Police dogs used for suspect apprehension are usually Belgian Malinoises purchased in Europe and brought back to the States for sale to the police. The dogs are selected from breeding lines that have been developed to imbue aggressive propensities in a dog. The dog may be tested to determine its suitability for police work at the time of purchase. Dogs are usually about two years of age at the time of purchase. The first level of Schutzhund training has already been taught to most dogs. Schutzhund training teaches obedience, tracking, and protection. The dog’s inherent aggressive tendencies are capitalized upon and further developed through Schutzhund training. Schutzhund training sets the foundation for the later teaching of the bite and hold technique.
A handler takes the dog under his tutelage as his K-9 “partner.” The head of the canine unit of the municipality’s police department oversees and is responsible for the selection of the handlers, the development of policy and procedures regarding the use of canines, monitoring the progress of the K-9 teams, their training, and reprimanding, temporarily removing or retiring the handler or dog from service.
The policy of most police departments requires that the handler train his dog on a regular basis. Training records must be kept by the handler detailing the progress and behavior of the dog during training sessions. Usually, most police dogs serve a dual function: Drug and bomb detection and the apprehension of criminal suspects. Subsequently, the handler and his dog are certified as a team before their approval for use in the field.
The inherently dangerous nature of attacked-trained police K-9s
The principles of animal behavior science that govern aggressive behavior in dogs are the same regardless of the type of dog. Hence, the causes and mechanisms which underly police dog behavior and aggression (e.g., genetic propensities, motivation, cognition, conditioning and learning, arousal levels, impulsivity) are identical to those used to explain behavior and aggression of a pit bull or any breed. Animal behavior science explains why attack-trained police K-9s are inherently dangerous animals.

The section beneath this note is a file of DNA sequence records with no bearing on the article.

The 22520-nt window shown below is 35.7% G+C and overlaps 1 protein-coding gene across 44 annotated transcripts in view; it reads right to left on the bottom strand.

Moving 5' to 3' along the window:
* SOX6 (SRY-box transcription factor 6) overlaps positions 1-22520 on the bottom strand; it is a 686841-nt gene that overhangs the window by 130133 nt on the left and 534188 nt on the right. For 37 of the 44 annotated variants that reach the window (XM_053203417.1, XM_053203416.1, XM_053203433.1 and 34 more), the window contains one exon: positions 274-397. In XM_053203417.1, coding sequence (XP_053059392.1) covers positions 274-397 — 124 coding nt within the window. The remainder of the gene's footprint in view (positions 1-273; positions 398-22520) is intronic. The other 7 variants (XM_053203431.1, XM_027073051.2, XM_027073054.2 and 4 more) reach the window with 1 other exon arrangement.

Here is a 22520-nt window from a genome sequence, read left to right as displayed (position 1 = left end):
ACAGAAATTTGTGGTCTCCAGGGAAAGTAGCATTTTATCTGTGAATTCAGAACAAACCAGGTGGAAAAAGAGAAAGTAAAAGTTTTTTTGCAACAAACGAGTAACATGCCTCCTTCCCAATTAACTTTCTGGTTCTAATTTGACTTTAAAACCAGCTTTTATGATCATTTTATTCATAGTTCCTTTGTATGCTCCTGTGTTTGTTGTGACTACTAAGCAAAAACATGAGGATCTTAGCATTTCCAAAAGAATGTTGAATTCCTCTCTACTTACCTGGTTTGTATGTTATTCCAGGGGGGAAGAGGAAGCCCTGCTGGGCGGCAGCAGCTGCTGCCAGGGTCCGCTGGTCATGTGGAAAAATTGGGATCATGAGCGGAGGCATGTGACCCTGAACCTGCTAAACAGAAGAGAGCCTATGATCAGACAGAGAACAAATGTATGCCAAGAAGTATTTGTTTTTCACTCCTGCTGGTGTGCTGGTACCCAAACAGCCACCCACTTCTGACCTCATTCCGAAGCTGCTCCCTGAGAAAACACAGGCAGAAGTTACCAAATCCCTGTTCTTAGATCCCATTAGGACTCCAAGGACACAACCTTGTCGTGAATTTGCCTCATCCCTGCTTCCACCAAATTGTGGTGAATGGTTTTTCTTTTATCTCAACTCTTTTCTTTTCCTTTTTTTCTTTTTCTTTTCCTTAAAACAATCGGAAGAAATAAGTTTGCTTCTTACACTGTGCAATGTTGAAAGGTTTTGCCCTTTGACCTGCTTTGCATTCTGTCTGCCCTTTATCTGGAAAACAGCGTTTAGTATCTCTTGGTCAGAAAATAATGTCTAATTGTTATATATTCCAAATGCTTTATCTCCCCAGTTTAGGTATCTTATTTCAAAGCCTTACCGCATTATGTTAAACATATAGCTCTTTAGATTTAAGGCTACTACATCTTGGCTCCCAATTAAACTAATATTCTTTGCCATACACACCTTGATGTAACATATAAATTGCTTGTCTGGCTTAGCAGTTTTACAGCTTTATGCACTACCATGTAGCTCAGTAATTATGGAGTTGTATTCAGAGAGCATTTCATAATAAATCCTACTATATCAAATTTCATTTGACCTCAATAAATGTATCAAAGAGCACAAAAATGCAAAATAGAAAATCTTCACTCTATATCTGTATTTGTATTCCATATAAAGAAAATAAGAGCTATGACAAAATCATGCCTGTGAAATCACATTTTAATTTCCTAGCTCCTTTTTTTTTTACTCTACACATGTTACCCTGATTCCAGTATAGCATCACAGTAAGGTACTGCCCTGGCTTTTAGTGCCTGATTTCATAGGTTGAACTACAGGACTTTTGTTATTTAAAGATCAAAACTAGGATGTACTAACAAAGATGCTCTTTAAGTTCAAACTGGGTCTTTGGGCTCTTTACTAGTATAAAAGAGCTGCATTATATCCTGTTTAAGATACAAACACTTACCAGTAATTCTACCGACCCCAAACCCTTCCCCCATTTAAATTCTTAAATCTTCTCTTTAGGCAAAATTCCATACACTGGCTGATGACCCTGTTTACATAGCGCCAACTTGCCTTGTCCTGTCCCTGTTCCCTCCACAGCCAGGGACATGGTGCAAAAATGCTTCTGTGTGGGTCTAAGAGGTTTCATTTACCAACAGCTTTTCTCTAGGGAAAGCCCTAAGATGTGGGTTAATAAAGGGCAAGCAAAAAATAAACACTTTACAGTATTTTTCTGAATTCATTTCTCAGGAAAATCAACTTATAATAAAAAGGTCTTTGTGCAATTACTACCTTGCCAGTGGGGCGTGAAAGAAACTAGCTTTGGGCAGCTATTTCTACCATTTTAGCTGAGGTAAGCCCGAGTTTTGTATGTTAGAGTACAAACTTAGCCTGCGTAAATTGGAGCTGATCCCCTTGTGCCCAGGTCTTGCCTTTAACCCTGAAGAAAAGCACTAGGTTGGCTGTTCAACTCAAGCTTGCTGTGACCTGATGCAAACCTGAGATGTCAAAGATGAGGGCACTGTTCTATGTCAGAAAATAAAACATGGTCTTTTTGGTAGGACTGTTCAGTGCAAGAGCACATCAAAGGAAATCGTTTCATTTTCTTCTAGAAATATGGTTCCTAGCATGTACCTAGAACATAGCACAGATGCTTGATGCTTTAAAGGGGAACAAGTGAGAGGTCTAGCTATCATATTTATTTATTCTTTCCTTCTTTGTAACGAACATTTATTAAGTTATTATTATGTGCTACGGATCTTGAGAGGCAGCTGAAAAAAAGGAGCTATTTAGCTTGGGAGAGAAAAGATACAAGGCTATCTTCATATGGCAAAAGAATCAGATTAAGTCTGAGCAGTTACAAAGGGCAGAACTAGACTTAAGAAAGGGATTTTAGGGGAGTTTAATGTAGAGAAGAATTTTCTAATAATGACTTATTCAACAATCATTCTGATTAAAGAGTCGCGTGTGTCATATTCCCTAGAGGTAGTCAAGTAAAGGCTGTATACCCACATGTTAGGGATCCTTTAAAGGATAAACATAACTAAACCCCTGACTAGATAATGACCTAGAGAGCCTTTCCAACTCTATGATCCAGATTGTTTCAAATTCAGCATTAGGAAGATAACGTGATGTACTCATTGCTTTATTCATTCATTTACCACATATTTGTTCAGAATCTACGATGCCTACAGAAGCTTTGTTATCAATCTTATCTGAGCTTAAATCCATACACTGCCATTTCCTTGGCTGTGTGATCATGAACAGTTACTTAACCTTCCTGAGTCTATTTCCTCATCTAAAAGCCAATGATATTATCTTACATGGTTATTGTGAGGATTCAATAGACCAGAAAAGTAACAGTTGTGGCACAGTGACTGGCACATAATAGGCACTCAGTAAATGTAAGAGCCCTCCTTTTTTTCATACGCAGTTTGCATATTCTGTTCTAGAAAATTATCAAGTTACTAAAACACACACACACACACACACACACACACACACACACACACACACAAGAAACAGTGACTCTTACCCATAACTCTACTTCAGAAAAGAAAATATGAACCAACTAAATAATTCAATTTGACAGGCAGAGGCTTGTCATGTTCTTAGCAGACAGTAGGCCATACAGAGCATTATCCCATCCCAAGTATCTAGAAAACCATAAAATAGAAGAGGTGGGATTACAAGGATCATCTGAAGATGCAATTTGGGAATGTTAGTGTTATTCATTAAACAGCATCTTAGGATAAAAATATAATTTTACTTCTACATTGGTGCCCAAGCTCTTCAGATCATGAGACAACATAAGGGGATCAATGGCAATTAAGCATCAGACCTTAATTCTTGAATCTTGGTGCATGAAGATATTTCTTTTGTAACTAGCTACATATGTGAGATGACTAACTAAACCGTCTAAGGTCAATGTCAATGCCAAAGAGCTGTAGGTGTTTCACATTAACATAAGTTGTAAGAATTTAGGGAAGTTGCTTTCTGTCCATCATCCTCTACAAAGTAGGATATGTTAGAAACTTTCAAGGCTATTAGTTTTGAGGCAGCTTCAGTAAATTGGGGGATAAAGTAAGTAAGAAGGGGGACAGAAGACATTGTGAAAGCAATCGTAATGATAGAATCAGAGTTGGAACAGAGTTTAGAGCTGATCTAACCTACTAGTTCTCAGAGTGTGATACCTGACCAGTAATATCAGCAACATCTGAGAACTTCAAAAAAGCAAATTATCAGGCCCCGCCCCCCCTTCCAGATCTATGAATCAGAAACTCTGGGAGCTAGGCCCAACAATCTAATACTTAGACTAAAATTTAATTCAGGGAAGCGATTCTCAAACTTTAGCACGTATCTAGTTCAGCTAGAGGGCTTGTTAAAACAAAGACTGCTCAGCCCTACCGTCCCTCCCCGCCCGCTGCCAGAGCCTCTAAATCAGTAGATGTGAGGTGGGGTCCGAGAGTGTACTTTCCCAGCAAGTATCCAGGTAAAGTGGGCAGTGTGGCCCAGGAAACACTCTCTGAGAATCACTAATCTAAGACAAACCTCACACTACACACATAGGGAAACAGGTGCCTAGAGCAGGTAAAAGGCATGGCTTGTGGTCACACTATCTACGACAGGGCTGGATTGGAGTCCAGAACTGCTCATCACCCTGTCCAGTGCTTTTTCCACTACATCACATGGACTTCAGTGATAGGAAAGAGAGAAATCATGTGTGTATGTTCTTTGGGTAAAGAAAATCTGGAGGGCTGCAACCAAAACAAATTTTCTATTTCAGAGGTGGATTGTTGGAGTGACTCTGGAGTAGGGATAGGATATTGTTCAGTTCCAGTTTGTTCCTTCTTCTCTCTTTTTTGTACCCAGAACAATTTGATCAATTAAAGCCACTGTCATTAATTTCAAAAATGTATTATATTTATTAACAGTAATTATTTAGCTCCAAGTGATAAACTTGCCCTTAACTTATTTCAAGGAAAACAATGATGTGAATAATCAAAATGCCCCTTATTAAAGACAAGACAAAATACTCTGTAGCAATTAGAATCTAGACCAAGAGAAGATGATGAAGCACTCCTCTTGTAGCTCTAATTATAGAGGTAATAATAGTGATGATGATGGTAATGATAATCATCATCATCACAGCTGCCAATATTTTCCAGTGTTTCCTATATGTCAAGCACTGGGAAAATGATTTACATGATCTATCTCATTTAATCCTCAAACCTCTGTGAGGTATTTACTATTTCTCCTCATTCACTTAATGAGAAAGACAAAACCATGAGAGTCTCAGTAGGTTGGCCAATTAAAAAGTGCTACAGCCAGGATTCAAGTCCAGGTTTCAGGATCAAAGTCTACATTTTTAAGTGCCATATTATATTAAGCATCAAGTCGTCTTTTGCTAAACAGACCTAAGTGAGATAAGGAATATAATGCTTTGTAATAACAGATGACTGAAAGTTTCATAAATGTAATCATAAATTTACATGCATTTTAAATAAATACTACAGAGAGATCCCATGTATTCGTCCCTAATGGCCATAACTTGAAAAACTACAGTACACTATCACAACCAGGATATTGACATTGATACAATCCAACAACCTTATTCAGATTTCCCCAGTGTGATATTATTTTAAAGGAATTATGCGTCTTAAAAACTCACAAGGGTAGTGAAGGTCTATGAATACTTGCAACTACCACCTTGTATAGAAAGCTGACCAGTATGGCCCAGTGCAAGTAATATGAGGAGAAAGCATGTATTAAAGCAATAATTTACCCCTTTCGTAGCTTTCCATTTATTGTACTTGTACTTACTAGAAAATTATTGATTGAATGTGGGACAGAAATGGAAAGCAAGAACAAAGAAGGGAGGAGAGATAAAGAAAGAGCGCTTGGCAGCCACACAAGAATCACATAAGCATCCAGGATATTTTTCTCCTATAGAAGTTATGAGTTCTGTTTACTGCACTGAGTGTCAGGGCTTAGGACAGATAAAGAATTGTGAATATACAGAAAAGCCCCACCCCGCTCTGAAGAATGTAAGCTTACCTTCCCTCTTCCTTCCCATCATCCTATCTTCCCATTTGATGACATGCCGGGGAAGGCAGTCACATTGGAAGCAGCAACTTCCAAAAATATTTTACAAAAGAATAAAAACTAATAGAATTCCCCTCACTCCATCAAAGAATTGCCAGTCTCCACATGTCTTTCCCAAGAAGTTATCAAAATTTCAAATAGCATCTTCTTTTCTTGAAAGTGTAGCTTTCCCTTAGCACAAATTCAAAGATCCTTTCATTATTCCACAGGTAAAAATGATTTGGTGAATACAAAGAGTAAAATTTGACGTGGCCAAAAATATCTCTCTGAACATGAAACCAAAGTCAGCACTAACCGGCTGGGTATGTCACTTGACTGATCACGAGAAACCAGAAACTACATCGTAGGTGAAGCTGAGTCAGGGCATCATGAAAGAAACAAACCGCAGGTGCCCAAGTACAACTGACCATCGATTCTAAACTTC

First, police K-9s are genetically programmed for heightened aggressive arousal and low attack thresholds.
Second, attack-trained police K-9s are taught to apprehend suspects using the controversial technique of bite and hold. Currently, in the United States around 2,500 police departments have K-9 units and up to 75% of these units train their dogs to bite and hold. This technique teaches the dog to viciously attack a suspect by biting, vigorously shaking, forcibly latching onto the suspect’s arm or leg, and then holding its bite until commanded to release by the handler. Many hours of training are needed to teach this technique to the dog. And even if the dog becomes relatively skilled in this technique during training sessions, the method often breaks down when the dog is deployed in the field. The method is fraught with serious problems because it is unreliable. Moreover, bite and hold trained dogs usually inflict severe injury on a person and frequently the dog will refuse to release its bite after latching onto the suspect.